Poking the bear one too many times led to the Bills getting bit. The bear in this case was questionable play calling.
For the second-straight week, Chan Gailey was rolling the dice late in a game the Bills held a lead in. Unlike last week against Arizona, the opponent came away with a victory after the Bills failed to milk the clock and secure their lead.
This week wasn’t nearly as blasphemous as last week in Arizona, but it showed the same stubborn attitude that almost cost the game out west. Credit Gailey for this much, he didn’t try to have Brad Smith throw deep this time around. However, he still abandoned a running game that had dictated Buffalo’s success for the entire afternoon.
Gailey likes to throw the ball, this much is obvious. He was also getting the type of performance needed from his quarterback to make such an offense run efficiently for most of Sunday. Outside of his interception and the underthrown pass on fourth down, Fitzpatrick played an effective, efficient game against Tennessee. Of course, it was his final three series that stood out in stark contrast to the three solid quarters player prior to that.
However, this loss should once against rest squarely on the shoulders of the coaching staff. The defense wasn’t able to stop a runny nose, let alone Chris Johnson and they paid for it early on. Some credit should be given to the defensive staff for the second half. While the run defense still struggled to stop the bleeding, they were able to force the Titans into a number of long third down situations and force punts. Regardless of the stat line, they had done their job. Protecting a lead, the defense had managed to put the game in the hands of their offense. It was the offensive play calling that fell short.
Three quarters of dominant running with limited touches just simply wasn’t enough evidence to convince Chan Gailey to continue pounding the ball at Tenessee’s porous defense to ensure victory. With solid field position in the fourth quarter and the clock under the nine minute mark the Bills came out throwing. The results of those drives were an interception and a shanked punt that, when all was said and done served up a loss for the Bills.
Fred Jackson and CJ Spiller aren’t only the two most effective players on the Bills offense, they drive offensive success. Jackson, in particular, was rolling well on Sunday. However the pair only accounted for 20 carries on the day. They did manage 140 yards with those 20 carries and the pair actually outgained Chris Johnson in total yardage when receiving yardage was considered. Yet Gailey has abandoned the running game late for two-straight weeks. With a tenuous lead or the game on the line, he has put the ball in the hands of his erratic, noodle-armed quarterback.
Entering the bye week, the Bills have little to change simply because the same problems have plagued them all season. The quarterback play has been inconsistent, the defense doesn’t play very well and now a pair of coaching choices (DeHaven’s vendetta against Moorman and Gailey’s playcalling) are seriously hurting the slim chances the Bills have to win these games.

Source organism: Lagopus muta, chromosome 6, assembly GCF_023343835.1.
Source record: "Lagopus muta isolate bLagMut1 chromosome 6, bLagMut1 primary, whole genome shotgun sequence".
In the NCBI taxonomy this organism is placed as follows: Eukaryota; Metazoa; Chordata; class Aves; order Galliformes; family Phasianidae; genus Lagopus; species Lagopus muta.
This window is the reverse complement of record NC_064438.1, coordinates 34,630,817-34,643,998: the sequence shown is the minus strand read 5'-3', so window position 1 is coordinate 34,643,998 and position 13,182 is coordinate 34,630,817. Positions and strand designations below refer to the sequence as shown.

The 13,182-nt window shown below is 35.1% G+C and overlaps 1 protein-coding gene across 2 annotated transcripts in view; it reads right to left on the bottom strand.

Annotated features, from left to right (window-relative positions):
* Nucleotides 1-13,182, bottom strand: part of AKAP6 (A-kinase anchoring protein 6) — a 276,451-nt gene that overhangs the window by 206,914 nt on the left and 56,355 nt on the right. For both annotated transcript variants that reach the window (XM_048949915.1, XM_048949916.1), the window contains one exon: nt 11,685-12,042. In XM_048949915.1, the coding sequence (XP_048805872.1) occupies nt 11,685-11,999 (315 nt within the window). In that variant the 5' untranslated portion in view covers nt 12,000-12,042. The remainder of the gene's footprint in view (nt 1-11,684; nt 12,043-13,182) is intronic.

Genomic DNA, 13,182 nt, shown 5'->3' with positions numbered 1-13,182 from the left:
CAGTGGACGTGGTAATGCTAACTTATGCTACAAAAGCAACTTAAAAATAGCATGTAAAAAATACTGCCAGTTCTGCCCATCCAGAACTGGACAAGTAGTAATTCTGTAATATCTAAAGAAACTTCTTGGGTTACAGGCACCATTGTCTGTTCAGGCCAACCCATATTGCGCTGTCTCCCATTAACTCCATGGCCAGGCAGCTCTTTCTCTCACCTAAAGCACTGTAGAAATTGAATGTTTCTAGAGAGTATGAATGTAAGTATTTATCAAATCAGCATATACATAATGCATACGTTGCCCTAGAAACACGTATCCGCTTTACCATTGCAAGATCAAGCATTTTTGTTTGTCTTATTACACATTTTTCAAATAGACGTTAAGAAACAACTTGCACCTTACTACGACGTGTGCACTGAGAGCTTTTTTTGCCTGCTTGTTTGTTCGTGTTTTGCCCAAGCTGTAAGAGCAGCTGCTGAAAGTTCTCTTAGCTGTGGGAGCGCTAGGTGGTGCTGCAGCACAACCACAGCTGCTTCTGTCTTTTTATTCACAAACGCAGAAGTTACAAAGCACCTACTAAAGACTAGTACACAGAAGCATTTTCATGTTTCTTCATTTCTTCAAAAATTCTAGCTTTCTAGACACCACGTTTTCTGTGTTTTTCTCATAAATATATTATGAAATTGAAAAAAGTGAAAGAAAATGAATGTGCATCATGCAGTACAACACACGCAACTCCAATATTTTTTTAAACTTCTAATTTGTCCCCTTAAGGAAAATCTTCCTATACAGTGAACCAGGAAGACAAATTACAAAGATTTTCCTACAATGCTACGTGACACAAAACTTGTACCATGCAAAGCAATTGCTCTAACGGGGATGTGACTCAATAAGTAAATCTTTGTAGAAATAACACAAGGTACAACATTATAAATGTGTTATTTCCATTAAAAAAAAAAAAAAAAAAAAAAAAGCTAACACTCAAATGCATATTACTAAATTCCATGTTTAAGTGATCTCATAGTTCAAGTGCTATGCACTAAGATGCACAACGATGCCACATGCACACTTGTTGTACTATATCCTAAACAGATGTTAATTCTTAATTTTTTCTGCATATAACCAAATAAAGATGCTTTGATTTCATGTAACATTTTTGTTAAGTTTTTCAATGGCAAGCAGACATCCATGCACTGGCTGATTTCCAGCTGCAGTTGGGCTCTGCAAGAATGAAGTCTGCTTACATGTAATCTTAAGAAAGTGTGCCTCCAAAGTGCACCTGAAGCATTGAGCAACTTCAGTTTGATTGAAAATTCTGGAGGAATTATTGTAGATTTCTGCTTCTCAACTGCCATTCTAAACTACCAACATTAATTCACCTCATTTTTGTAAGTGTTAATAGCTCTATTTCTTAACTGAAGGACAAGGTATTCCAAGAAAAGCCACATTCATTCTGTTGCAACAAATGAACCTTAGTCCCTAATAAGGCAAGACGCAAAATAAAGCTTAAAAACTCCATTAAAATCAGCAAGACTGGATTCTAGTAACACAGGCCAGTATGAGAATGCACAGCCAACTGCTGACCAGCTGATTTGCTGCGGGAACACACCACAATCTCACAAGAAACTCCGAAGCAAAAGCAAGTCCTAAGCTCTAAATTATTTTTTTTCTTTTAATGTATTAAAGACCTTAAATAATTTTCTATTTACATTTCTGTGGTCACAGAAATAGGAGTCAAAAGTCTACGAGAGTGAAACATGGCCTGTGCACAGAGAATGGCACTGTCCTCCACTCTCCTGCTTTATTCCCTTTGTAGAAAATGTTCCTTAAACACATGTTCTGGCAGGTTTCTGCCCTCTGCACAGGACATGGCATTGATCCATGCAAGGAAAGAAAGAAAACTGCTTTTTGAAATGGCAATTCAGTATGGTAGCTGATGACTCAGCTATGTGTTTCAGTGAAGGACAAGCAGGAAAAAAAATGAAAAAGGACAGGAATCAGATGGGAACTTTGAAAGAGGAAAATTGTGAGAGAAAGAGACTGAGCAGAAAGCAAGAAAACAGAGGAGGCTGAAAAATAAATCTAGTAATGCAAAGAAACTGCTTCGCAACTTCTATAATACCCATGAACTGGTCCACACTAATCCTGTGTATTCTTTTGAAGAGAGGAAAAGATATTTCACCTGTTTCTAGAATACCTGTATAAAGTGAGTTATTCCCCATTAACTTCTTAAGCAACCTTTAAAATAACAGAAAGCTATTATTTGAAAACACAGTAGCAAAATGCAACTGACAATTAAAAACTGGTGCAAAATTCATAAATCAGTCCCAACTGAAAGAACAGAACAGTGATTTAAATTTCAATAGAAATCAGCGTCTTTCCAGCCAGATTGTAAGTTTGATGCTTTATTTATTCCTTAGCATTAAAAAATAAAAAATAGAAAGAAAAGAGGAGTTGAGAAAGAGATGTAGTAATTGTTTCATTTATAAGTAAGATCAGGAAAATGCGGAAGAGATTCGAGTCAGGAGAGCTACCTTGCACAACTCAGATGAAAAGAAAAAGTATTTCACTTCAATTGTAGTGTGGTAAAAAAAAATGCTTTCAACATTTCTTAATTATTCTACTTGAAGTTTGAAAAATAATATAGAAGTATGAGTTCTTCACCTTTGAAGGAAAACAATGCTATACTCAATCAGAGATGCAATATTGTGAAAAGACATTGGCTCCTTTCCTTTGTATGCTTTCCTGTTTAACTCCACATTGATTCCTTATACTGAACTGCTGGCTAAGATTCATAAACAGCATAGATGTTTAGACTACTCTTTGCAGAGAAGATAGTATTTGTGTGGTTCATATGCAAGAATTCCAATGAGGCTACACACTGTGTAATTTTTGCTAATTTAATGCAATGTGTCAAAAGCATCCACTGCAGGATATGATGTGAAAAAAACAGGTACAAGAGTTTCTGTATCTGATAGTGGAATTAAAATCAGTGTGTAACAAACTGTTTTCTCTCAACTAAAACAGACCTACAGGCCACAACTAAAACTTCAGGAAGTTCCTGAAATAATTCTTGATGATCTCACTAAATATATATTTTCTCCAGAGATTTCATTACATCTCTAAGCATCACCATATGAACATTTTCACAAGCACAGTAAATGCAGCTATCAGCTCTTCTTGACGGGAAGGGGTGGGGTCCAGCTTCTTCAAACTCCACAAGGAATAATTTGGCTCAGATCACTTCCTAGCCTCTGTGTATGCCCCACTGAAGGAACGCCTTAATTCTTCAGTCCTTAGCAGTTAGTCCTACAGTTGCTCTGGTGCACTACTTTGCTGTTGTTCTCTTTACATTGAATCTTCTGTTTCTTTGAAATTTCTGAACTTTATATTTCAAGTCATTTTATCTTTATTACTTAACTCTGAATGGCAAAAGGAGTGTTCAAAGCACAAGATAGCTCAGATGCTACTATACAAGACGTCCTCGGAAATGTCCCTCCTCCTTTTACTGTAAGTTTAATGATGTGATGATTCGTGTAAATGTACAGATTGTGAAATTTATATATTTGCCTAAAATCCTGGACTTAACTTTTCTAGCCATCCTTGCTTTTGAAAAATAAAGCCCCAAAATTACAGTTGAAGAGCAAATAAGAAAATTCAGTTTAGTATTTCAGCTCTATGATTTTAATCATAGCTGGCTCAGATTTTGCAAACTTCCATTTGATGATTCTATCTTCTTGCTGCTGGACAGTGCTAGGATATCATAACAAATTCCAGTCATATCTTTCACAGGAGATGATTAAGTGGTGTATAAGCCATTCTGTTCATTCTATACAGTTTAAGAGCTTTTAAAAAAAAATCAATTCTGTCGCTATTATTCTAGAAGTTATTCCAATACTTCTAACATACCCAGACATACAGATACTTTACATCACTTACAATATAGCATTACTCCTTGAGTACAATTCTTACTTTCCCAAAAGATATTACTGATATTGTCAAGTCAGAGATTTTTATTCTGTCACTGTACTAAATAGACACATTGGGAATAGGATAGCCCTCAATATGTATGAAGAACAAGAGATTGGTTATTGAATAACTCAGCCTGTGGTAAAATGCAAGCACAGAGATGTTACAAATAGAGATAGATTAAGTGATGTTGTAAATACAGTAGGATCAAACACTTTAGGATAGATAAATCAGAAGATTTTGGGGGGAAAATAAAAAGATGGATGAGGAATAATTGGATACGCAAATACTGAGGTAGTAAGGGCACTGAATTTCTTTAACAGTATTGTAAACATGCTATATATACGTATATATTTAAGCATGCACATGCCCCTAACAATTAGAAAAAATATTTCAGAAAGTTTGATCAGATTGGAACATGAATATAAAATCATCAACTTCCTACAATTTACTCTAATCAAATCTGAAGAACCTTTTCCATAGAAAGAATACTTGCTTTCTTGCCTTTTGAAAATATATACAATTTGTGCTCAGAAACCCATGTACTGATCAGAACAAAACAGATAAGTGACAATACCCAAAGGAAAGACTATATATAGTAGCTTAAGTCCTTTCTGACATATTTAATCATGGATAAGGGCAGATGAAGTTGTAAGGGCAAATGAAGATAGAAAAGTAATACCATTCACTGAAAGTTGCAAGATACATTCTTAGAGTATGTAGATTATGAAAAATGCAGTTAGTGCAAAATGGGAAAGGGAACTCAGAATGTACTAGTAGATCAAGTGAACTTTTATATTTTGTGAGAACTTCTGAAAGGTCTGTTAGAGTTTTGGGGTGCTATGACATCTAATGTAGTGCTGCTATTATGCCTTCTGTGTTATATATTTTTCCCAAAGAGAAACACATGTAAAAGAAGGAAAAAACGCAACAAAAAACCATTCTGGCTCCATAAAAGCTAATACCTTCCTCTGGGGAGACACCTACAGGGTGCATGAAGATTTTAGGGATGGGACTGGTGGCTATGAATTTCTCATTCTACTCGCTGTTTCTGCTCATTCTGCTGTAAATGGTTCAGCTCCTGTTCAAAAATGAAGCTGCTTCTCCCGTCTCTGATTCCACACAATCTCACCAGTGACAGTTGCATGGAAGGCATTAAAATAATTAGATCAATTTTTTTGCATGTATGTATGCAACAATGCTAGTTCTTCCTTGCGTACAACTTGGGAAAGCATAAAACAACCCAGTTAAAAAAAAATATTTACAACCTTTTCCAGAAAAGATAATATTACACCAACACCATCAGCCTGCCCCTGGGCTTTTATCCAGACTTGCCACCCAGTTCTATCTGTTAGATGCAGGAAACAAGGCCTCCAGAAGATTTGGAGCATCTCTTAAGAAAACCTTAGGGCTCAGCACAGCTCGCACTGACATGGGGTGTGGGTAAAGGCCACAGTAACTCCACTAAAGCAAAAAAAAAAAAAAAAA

Not so Super
It is no secret that Mario Williams hasn’t lived up to what most expected of him after signing his new contract. There is also very little compassion for the wrist injury that few seem to have much information on. From personal observations, he has had the wrist in some sort of cast since the week prior to the opener against the Jets and is still sporting a fairly significant cast halfway up his forearm to this point in the season. He doesn’t use his left hand much in pass rush situations and it would seem the injury is affecting his play in one way or the other. Does it justify his play? No. But it certainly paints a picture to why he doesn’t get a sack every play as many fans expect.
The draft is a long way off. However, with most assuming the Bills will be 3-6 after their contests in Houston and New England, draft chatter will certainly outweigh playoff chatter very soon. The Bills obviously need a quarterback, but they also desperately need a difference maker at linebacker. Watching Nick Barnett play sound but underwhelming football and seeing Kelvin Sheppard continue to be all kinds of average is disappointing. Nigel Bradham has brought some needed speed to the unit, but he is often watching Byron Scott perpetuate one of the franchise’s dumbest experiments. While a quarterback is probably on top of the shopping list, a true game breaking linebacker has to be up there as well come April.
Here is a recap of the special teams entering the season. John Potter was kept on the 53-man roster as a kickoff specialist, Rian Lindell was here to kick field goals and Brian Moorman was back after a very impressive preseason. Seven weeks later, Moorman is on the street, his replacement has averaged a shank a week and John Potter was inactive against the Titans.
Now Potter’s struggles may be related to Bruce DeHaven demanding directional kicks. However, that vendetta he had against Moorman is really becoming an issue. The decision to scratch Potter could lead to his release, which would mean his roster spot was of very little use and kept another player from having the chance to impact the team. Of course, player number 53 may not ever see the field either. Perhaps the Bills need to re-evaluate some of the choices they’ve made with their kick teams.
It was over when: Nate Washington caught the winning TD over Justin Rodgers. Rodgers had decent coverage but was unable to make a play on the ball. The Bills turned the ball over on downs on their final possession.
MVP: The Spiller/Jackson duo. They have a thunder and lightning type of synergy that gives the Bills an offensive wrinkle that is difficult to defend.
LVP: Gailey. Two weeks in a row he hasn’t ground out a victory with the running game, opting to try and gun sling his team to a win. This time it came back to bite him.